Malaco ( /ˈmæləkoʊ/) Records was founded in 1962 by Tommy Couch, Mitchell Malouf, and Wolf Stephenson, initially as a booking agency. In 1967, the company opened a recording studio in a building that remains the home of Malaco. Experimenting with local songwriters and artists, the company began producing master recordings. Malaco needed to license their early recordings with established labels for national distribution. Between 1968 and 1970, Capitol Records released six singles and a Grammy-nominated album by legendary bluesman Mississippi Fred McDowell. Revenue from record releases was minimal, however, and Malaco survived doing jingles, booking bands, promoting concerts, and renting the studio for custom projects.
In May 1970, a bespectacled producer-arranger changed the struggling company's fortune. Wardell Quezergue made his mark with New Orleans stalwarts Fats Domino and Professor Longhair, among others. Quezergue offered to supply Malaco with artists in return for studio time and session musicians. With very little money left, Malaco knew this might be their last shot at making something happen. Quezergue brought five artists to Jackson in a borrowed school bus for a marathon session that yielded two mega-hits - King Floyd's "Groove Me" and Jean Knight's "Mr. Big Stuff." But the tracks met rejection when submitted to Stax and Atlantic Records for distribution. Frustrated, Malaco released the King Floyd tracks on its own Chimneyville label. When "Groove Me" started a wildfire of radio play and sales, Atlantic picked the record up for distribution after all, giving Malaco a label deal for future Chimneyville product. "Groove Me" entered the national charts in October, going to #1 R&B and #6 pop. In 1971, Chimneyville scored again with King Floyd's "Baby Let Me Kiss You" (#5 R&B and #29 Pop). Meanwhile, Stax decided to take a chance on "Mr. Big Stuff", selling over two million copies on the way to #1 on the R&B charts and #2 pop.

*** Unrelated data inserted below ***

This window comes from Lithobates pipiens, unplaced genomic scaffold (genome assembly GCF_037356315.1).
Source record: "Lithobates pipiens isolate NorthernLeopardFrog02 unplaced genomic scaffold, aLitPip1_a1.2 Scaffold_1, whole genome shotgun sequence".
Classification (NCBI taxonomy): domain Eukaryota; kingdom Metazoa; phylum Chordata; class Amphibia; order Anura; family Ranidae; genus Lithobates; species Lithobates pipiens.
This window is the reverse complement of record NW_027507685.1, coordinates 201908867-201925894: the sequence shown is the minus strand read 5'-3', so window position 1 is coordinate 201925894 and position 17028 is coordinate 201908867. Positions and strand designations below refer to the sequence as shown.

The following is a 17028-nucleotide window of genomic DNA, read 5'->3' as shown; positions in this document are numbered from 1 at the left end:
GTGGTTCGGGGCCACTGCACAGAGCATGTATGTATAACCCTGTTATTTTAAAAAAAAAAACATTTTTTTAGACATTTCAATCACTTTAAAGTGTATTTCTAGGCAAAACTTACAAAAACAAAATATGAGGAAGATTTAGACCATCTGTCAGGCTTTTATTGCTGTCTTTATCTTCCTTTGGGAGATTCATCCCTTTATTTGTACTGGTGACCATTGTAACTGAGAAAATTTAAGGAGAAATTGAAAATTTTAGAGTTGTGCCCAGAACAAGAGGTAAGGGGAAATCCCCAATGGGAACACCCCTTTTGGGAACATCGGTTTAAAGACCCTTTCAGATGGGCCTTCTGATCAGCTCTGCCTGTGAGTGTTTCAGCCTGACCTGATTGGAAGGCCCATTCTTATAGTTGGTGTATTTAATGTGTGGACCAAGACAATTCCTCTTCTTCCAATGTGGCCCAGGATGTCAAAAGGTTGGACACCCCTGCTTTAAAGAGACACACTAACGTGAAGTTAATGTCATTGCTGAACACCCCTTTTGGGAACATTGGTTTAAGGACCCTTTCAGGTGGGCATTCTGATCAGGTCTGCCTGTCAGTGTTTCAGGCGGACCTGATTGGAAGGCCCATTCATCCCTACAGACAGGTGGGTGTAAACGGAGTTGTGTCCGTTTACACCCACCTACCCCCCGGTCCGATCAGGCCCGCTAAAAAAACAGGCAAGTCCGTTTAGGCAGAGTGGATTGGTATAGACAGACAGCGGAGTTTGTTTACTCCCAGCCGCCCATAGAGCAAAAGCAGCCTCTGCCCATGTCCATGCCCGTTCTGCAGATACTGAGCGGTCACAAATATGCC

Malaco's studio and session musicians were now in demand. Atlantic sent the Pointer Sisters among others for the Malaco touch; Stax sent Rufus Thomas and others. And, in January 1973, Paul Simon recorded material for his There Goes Rhymin' Simon album. Later that year, Malaco released its first gospel record, "Gospel Train" by the Golden Nuggets. Also in 1973, King Floyd's "Woman Don't Go Astray" made #5 R&B.
When Dorothy Moore recorded "Misty Blue" in 1973, Malaco got stacks of rejection slips trying to shop the master to other labels. Two years later, Malaco was broke and desperate for something to sell. With just enough cash to press and mail out the record, "Misty Blue" was released on the Malaco label just before Thanksgiving. Luckily, it took off the moment it hit radio turntables.
"Misty Blue" earned gold records around the world, peaking at #2 R&B and #3 pop in the USA, and #5 in England. This was followed by thirteen chart records and five Grammy nominations for Moore by 1980.
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